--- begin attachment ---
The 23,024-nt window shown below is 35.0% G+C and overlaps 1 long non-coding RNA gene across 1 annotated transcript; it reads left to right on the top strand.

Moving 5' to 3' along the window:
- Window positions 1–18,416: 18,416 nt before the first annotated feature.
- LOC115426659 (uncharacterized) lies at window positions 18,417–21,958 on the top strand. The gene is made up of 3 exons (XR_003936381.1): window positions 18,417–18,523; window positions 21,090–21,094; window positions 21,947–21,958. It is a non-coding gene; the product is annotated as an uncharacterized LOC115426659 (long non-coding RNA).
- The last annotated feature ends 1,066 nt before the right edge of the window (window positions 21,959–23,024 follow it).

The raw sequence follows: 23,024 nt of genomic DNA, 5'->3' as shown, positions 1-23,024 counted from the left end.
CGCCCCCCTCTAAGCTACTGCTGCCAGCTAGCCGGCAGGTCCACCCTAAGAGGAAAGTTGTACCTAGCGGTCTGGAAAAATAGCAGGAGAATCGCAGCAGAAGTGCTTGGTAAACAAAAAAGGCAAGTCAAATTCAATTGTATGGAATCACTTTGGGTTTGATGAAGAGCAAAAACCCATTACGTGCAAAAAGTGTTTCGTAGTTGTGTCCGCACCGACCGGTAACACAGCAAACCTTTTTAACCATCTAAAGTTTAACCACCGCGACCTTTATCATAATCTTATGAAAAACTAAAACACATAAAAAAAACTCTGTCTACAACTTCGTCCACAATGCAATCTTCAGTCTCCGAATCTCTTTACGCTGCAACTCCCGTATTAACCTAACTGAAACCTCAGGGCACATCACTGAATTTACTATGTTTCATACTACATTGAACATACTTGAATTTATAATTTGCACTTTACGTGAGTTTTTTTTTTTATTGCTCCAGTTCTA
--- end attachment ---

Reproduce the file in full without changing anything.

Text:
The 23,024-nt window shown below is 35.0% G+C and overlaps 1 long non-coding RNA gene across 1 annotated transcript; it reads left to right on the top strand.

Moving 5' to 3' along the window:
- Window positions 1–18,416: 18,416 nt before the first annotated feature.
- LOC115426659 (uncharacterized) lies at window positions 18,417–21,958 on the top strand. The gene is made up of 3 exons (XR_003936381.1): window positions 18,417–18,523; window positions 21,090–21,094; window positions 21,947–21,958. It is a non-coding gene; the product is annotated as an uncharacterized LOC115426659 (long non-coding RNA).
- The last annotated feature ends 1,066 nt before the right edge of the window (window positions 21,959–23,024 follow it).

The raw sequence follows: 23,024 nt of genomic DNA, 5'->3' as shown, positions 1-23,024 counted from the left end.
CGCCCCCCTCTAAGCTACTGCTGCCAGCTAGCCGGCAGGTCCACCCTAAGAGGAAAGTTGTACCTAGCGGTCTGGAAAAATAGCAGGAGAATCGCAGCAGAAGTGCTTGGTAAACAAAAAAGGCAAGTCAAATTCAATTGTATGGAATCACTTTGGGTTTGATGAAGAGCAAAAACCCATTACGTGCAAAAAGTGTTTCGTAGTTGTGTCCGCACCGACCGGTAACACAGCAAACCTTTTTAACCATCTAAAGTTTAACCACCGCGACCTTTATCATAATCTTATGAAAAACTAAAACACATAAAAAAAACTCTGTCTACAACTTCGTCCACAATGCAATCTTCAGTCTCCGAATCTCTTTACGCTGCAACTCCCGTATTAACCTAACTGAAACCTCAGGGCACATCACTGAATTTACTATGTTTCATACTACATTGAACATACTTGAATTTATAATTTGCACTTTACGTGAGTTTTTTTTTTTATTGCTCCAGTTCTA